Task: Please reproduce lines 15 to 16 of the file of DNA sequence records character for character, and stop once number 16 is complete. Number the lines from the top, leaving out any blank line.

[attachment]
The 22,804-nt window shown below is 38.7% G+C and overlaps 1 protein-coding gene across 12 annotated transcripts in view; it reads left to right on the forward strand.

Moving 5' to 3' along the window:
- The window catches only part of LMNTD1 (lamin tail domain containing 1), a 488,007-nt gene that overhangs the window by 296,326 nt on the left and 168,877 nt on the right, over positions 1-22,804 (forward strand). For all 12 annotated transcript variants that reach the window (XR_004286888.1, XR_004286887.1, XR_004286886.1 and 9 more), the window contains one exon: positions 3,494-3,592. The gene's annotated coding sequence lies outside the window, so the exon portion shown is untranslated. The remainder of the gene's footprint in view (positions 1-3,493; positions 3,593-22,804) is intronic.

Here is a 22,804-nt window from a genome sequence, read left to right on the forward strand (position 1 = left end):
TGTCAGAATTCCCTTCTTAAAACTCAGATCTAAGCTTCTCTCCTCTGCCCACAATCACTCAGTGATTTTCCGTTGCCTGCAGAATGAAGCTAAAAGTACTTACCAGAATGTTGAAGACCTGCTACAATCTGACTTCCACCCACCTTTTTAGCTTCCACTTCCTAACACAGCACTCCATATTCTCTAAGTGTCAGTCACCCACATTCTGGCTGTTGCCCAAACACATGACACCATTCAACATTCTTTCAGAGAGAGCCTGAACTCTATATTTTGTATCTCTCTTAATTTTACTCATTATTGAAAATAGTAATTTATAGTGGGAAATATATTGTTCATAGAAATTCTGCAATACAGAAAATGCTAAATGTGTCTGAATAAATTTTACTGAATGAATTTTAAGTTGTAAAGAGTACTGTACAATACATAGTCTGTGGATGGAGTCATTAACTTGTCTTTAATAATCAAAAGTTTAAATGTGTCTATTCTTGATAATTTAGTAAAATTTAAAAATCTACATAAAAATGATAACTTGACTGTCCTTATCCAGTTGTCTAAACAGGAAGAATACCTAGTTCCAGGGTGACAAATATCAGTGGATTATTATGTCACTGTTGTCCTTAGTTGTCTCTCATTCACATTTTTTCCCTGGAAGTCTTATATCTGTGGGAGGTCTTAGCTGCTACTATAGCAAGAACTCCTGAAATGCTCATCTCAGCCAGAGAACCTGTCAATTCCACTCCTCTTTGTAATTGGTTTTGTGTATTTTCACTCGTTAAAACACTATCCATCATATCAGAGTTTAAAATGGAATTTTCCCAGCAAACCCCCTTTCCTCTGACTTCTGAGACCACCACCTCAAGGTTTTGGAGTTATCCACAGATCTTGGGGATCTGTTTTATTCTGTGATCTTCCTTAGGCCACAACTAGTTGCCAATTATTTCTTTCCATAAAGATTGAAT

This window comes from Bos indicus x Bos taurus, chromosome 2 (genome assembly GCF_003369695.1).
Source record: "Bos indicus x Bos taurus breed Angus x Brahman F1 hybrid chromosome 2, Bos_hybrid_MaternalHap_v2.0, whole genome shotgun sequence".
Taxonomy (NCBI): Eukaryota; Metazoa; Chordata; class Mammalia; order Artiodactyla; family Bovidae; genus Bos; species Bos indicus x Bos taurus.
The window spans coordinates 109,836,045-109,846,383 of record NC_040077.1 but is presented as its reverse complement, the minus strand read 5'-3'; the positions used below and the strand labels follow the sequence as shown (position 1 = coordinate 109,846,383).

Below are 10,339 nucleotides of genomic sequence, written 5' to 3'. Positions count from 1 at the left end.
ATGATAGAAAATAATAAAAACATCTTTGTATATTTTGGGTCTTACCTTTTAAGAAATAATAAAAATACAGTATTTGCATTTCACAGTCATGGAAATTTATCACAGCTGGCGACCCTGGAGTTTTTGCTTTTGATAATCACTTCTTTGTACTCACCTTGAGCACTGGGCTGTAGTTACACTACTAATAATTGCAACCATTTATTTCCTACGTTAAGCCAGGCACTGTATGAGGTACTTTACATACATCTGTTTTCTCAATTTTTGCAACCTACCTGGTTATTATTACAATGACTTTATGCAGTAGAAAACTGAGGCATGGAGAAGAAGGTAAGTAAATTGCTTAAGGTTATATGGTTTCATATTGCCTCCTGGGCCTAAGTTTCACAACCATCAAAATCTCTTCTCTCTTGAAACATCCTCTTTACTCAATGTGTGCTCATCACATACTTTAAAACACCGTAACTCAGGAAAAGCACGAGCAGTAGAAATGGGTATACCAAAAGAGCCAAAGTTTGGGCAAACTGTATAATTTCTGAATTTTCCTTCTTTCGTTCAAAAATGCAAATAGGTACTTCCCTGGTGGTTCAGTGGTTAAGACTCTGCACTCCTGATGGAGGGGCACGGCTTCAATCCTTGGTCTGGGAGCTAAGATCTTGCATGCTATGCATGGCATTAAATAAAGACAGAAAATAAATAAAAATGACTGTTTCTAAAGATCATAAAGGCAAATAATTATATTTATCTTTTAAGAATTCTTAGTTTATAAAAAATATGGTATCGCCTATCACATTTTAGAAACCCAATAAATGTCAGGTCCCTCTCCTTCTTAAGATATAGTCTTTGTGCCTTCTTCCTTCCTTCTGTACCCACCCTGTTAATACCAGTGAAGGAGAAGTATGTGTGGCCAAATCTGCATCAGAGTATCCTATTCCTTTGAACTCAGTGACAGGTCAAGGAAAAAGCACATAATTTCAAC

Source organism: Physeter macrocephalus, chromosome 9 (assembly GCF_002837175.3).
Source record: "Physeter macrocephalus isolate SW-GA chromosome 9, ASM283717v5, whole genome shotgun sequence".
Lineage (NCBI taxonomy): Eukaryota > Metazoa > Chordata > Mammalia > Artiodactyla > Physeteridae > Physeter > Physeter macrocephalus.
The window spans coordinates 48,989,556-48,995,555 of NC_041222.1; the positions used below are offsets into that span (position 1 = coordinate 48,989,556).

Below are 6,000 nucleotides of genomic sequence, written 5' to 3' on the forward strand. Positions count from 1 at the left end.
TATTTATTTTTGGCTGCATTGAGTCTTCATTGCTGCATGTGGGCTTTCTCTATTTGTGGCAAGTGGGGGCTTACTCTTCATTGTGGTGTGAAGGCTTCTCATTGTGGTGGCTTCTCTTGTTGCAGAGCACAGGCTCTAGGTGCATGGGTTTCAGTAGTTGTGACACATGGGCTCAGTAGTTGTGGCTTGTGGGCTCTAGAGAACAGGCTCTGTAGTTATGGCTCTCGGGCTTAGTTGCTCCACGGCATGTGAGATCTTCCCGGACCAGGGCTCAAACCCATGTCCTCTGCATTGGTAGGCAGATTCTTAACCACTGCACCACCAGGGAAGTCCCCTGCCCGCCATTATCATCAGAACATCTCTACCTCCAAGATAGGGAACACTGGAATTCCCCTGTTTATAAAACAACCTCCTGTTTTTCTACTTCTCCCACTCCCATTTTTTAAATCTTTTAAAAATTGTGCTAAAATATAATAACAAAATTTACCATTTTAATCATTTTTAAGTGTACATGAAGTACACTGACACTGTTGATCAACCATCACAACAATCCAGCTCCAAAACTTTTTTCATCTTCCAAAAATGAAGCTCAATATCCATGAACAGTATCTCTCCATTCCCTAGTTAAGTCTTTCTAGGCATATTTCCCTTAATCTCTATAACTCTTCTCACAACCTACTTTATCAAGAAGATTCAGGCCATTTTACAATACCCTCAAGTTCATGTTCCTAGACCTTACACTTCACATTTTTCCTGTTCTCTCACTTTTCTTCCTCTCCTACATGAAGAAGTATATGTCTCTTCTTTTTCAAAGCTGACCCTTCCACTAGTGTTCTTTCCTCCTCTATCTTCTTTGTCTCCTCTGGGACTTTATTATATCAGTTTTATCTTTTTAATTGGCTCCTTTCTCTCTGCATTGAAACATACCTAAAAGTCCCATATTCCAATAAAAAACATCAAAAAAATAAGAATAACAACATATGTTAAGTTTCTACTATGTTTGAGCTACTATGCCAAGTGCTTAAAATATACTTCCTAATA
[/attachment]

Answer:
The window spans coordinates 48,989,556-48,995,555 of NC_041222.1; the positions used below are offsets into that span (position 1 = coordinate 48,989,556).

Below are 6,000 nucleotides of genomic sequence, written 5' to 3' on the forward strand. Positions count from 1 at the left end.